Motion: Revolutionary Motion Graphics

Damian Allen’s Motion: Revolutionary Motion Graphics is the first book I read from Apple Pro Training Series and I am impressed with the clear, straightforward, and easy to follow instructional approach to learning the software. I am the type that gets impatient easily when it comes to reading and doing exercises at the same time, especially when I get lost. Fortunately, Allen knows how to craft short and concise lessons to retain readers’ attention. He understands that if an exercise is built upon the previous one, readers will get frustrated if they get lost in between. To avoid this problem, he provides projects along the way so that readers can pick up and move forward. It’s a clever teaching technique that keeps readers in tune. Many hands-on training books lose my interest by the time I get to chapter 3 if I get confused and reluctant to advance.

Apple Motion software is an amazing tool for creating motion graphic, but I wouldn’t know its power without the guidance from Allen. The Grand Tour manual that comes with the software does not help much. With Allen’s Motion, I get to understand the way Apple Motion works as Allen carefully walks through the essential features, including Generators, Layers, Objects, Particles, Behaviors, Keying, and Keyframes.

While Adobe After Effects and Macromedia Flash rely heavily on their Timelines for animation, Apple Motion comes with a Timeline, but not necessarily as its main feature. As a Flash veteran, I could not imagine creating motion graphics without a Timeline (except for ActionScript programming), but Allen proves me wrong. Throughout the lessons, I rarely pick up the Timeline and still am able to create animated effects with the “Mini-Timeline,” Behaviors, and Particles. Not having to invest tremendous amount of time to get comfortable with the Timeline is an advantage for beginners. They can jump right in to create dazzling motion design.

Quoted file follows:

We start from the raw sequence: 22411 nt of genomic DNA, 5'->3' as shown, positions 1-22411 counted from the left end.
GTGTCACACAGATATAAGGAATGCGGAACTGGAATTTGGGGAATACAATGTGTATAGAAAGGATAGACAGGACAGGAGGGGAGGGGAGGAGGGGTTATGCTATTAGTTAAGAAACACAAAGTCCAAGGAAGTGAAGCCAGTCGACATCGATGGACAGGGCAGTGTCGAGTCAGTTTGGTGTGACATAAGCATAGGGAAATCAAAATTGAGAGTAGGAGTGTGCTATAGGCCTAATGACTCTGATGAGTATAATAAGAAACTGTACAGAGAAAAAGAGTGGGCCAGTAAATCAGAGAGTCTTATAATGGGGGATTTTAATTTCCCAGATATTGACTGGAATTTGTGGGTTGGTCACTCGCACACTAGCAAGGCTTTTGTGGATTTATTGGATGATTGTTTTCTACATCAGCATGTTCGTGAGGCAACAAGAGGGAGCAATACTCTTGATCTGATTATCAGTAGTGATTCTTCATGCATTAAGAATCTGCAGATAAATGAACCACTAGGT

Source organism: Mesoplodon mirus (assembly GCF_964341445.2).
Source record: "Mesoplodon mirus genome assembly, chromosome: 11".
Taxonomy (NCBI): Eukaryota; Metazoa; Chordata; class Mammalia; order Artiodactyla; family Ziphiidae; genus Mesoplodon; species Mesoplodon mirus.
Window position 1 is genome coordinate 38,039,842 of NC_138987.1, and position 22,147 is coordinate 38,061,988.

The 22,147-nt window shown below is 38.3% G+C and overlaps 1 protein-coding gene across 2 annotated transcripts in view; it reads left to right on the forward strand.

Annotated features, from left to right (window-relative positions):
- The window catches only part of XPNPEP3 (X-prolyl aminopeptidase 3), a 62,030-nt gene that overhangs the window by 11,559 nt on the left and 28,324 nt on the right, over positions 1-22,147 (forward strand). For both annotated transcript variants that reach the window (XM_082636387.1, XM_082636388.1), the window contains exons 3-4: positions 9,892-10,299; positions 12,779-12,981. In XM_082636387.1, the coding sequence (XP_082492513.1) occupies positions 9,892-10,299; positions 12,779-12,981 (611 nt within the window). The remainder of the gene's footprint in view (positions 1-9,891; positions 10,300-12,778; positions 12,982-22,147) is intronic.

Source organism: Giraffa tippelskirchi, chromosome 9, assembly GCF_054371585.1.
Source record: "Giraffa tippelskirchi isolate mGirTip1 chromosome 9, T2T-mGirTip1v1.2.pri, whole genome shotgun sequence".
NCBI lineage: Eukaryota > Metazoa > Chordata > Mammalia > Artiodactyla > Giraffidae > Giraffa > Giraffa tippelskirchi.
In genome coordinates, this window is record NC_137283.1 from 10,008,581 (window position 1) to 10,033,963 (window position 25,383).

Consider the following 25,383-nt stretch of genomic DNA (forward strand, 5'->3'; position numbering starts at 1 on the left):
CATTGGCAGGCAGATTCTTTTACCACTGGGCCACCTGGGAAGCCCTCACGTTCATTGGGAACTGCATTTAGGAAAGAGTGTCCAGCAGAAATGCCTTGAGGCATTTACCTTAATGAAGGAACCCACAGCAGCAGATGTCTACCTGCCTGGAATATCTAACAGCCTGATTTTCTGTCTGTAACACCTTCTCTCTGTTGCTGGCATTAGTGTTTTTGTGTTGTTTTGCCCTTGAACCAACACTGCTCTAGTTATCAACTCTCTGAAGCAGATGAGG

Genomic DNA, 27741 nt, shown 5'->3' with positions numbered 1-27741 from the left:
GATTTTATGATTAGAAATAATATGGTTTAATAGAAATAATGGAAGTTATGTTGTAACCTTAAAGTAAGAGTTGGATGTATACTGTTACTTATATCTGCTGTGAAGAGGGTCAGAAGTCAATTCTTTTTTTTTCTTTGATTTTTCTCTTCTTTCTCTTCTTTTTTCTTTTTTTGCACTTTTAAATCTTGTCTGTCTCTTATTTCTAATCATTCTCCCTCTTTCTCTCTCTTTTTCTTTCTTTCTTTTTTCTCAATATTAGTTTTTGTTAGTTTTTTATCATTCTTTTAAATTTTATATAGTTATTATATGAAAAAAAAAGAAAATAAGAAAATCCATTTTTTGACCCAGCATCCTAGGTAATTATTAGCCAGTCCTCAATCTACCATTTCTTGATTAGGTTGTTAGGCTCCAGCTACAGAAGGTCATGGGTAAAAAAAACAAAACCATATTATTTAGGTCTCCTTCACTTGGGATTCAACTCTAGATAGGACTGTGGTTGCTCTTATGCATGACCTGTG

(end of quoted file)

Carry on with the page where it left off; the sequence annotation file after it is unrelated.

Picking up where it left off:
Although Motion is 500 plus pages, it takes me about ten hours to complete fourteen chapters. Each lesson is clearly explained with step-by-step instructions along with full color screenshots to complement the exercise. The hands-on trainings progress seamlessly from introducing the fundamental concepts to using templates to producing title sequence and a DVD motion menu. Allen’s sense of humor helps keep the reader moving through the lessons quickly and painlessly. After completing this book, I am ready to leave Flash to pick up Motion for producing web motion graphics and then go back to Flash for interactivities.

The strength of Apple Motion is its ease of use and its professional result. Experimenting is a great way to learn, but understanding the way Apple Motion behaves will save you an enormous amount of time, and that is where Allen’s Motion comes in to play. Read the book, comprehend the basic concepts, and go wild. As for Apple Pro Training Series, I am looking forward to other titles for the well-thought out exercises to learn Apple’s products.

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